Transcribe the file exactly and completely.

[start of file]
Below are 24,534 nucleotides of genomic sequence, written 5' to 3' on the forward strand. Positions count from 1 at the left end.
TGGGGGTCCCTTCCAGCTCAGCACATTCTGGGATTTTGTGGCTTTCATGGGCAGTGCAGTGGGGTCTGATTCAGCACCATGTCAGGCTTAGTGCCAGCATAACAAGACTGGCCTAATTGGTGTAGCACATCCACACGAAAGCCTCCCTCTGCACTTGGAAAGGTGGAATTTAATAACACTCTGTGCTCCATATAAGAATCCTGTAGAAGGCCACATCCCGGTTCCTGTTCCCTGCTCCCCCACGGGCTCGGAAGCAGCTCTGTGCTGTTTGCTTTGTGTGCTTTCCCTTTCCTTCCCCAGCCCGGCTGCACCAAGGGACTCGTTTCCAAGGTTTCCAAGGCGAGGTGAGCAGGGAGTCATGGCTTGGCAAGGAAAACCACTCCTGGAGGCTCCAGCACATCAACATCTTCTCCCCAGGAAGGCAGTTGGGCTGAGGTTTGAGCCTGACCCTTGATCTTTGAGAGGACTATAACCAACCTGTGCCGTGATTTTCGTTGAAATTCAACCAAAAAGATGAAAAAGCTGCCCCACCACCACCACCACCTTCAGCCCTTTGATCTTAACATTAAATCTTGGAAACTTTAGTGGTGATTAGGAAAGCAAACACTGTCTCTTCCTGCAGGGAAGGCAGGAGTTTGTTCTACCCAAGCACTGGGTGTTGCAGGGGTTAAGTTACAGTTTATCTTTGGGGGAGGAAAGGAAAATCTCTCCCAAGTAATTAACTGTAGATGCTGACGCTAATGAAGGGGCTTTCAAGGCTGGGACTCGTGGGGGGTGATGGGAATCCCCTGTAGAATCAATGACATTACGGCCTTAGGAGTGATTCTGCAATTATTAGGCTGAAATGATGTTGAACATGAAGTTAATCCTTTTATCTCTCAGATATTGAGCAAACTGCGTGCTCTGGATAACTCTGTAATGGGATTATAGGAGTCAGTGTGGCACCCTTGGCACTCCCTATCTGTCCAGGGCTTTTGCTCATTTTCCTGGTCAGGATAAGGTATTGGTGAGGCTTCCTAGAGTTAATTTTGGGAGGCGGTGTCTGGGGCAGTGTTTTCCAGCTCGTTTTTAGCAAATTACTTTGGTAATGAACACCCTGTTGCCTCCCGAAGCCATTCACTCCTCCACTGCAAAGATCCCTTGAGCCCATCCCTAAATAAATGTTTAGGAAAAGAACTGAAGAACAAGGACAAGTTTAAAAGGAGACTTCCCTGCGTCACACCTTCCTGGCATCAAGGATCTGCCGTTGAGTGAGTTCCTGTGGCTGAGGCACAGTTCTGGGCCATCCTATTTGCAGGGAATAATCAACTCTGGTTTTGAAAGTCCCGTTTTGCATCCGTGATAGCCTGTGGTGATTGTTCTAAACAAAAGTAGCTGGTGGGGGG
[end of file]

Below are 24,534 nucleotides of genomic sequence, written 5' to 3' on the forward strand. Positions count from 1 at the left end.
TGGGGGTCCCTTCCAGCTCAGCACATTCTGGGATTTTGTGGCTTTCATGGGCAGTGCAGTGGGGTCTGATTCAGCACCATGTCAGGCTTAGTGCCAGCATAACAAGACTGGCCTAATTGGTGTAGCACATCCACACGAAAGCCTCCCTCTGCACTTGGAAAGGTGGAATTTAATAACACTCTGTGCTCCATATAAGAATCCTGTAGAAGGCCACATCCCGGTTCCTGTTCCCTGCTCCCCCACGGGCTCGGAAGCAGCTCTGTGCTGTTTGCTTTGTGTGCTTTCCCTTTCCTTCCCCAGCCCGGCTGCACCAAGGGACTCGTTTCCAAGGTTTCCAAGGCGAGGTGAGCAGGGAGTCATGGCTTGGCAAGGAAAACCACTCCTGGAGGCTCCAGCACATCAACATCTTCTCCCCAGGAAGGCAGTTGGGCTGAGGTTTGAGCCTGACCCTTGATCTTTGAGAGGACTATAACCAACCTGTGCCGTGATTTTCGTTGAAATTCAACCAAAAAGATGAAAAAGCTGCCCCACCACCACCACCACCTTCAGCCCTTTGATCTTAACATTAAATCTTGGAAACTTTAGTGGTGATTAGGAAAGCAAACACTGTCTCTTCCTGCAGGGAAGGCAGGAGTTTGTTCTACCCAAGCACTGGGTGTTGCAGGGGTTAAGTTACAGTTTATCTTTGGGGGAGGAAAGGAAAATCTCTCCCAAGTAATTAACTGTAGATGCTGACGCTAATGAAGGGGCTTTCAAGGCTGGGACTCGTGGGGGGTGATGGGAATCCCCTGTAGAATCAATGACATTACGGCCTTAGGAGTGATTCTGCAATTATTAGGCTGAAATGATGTTGAACATGAAGTTAATCCTTTTATCTCTCAGATATTGAGCAAACTGCGTGCTCTGGATAACTCTGTAATGGGATTATAGGAGTCAGTGTGGCACCCTTGGCACTCCCTATCTGTCCAGGGCTTTTGCTCATTTTCCTGGTCAGGATAAGGTATTGGTGAGGCTTCCTAGAGTTAATTTTGGGAGGCGGTGTCTGGGGCAGTGTTTTCCAGCTCGTTTTTAGCAAATTACTTTGGTAATGAACACCCTGTTGCCTCCCGAAGCCATTCACTCCTCCACTGCAAAGATCCCTTGAGCCCATCCCTAAATAAATGTTTAGGAAAAGAACTGAAGAACAAGGACAAGTTTAAAAGGAGACTTCCCTGCGTCACACCTTCCTGGCATCAAGGATCTGCCGTTGAGTGAGTTCCTGTGGCTGAGGCACAGTTCTGGGCCATCCTATTTGCAGGGAATAATCAACTCTGGTTTTGAAAGTCCCGTTTTGCATCCGTGATAGCCTGTGGTGATTGTTCTAAACAAAAGTAGCTGGTGGGGGG